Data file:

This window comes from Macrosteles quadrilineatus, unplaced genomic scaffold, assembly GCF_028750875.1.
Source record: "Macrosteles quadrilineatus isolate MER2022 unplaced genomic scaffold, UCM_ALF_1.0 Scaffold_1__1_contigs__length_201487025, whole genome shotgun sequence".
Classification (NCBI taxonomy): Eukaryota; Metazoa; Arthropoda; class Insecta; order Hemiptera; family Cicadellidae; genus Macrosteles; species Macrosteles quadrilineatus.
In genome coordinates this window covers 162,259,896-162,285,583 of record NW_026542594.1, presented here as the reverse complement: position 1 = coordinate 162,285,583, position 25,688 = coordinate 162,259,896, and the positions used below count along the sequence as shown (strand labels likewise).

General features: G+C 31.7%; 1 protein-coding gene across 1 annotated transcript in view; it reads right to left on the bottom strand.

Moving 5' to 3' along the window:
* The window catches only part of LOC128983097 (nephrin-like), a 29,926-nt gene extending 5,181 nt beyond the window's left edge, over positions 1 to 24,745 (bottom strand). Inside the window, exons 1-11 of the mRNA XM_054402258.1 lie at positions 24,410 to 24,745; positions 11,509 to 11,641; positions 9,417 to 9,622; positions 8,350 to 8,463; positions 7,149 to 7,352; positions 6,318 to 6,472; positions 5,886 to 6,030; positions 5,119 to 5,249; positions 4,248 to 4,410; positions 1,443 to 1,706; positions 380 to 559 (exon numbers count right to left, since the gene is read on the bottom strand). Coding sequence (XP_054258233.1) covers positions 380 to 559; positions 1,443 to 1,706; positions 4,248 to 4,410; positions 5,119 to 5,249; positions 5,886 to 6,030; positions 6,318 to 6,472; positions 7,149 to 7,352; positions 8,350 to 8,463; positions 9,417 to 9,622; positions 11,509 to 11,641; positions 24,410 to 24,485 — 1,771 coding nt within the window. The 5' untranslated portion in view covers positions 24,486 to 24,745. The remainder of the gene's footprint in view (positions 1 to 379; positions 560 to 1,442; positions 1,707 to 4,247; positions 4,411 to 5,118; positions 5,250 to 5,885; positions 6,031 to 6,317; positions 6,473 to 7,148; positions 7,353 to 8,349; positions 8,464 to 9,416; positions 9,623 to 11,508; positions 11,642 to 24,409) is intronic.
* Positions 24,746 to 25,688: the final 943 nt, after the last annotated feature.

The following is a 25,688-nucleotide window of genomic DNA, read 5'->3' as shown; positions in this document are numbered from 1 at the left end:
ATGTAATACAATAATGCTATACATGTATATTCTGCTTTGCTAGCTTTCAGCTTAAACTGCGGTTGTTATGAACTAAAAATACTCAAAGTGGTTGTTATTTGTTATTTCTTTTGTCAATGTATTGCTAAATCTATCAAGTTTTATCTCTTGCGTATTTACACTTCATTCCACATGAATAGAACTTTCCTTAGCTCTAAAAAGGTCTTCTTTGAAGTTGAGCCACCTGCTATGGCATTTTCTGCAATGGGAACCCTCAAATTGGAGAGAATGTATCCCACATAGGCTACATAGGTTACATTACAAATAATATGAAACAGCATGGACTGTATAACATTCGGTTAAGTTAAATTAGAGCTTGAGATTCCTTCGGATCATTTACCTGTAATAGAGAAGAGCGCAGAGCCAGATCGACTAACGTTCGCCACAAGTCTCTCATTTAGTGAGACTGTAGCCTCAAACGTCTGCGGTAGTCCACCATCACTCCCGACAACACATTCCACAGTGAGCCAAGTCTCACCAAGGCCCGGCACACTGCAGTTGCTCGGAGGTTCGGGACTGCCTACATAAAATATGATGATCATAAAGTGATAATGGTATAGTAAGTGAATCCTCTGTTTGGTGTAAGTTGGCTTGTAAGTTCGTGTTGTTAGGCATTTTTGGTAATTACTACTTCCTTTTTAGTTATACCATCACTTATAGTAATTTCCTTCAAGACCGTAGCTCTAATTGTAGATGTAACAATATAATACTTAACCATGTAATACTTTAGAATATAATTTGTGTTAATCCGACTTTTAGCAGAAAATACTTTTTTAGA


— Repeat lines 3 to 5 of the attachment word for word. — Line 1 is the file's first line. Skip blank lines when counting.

Classification (NCBI taxonomy): Eukaryota; Metazoa; Arthropoda; class Insecta; order Hemiptera; family Cicadellidae; genus Macrosteles; species Macrosteles quadrilineatus.
In genome coordinates this window covers 162,259,896-162,285,583 of record NW_026542594.1, presented here as the reverse complement: position 1 = coordinate 162,285,583, position 25,688 = coordinate 162,259,896, and the positions used below count along the sequence as shown (strand labels likewise).

General features: G+C 31.7%; 1 protein-coding gene across 1 annotated transcript in view; it reads right to left on the bottom strand.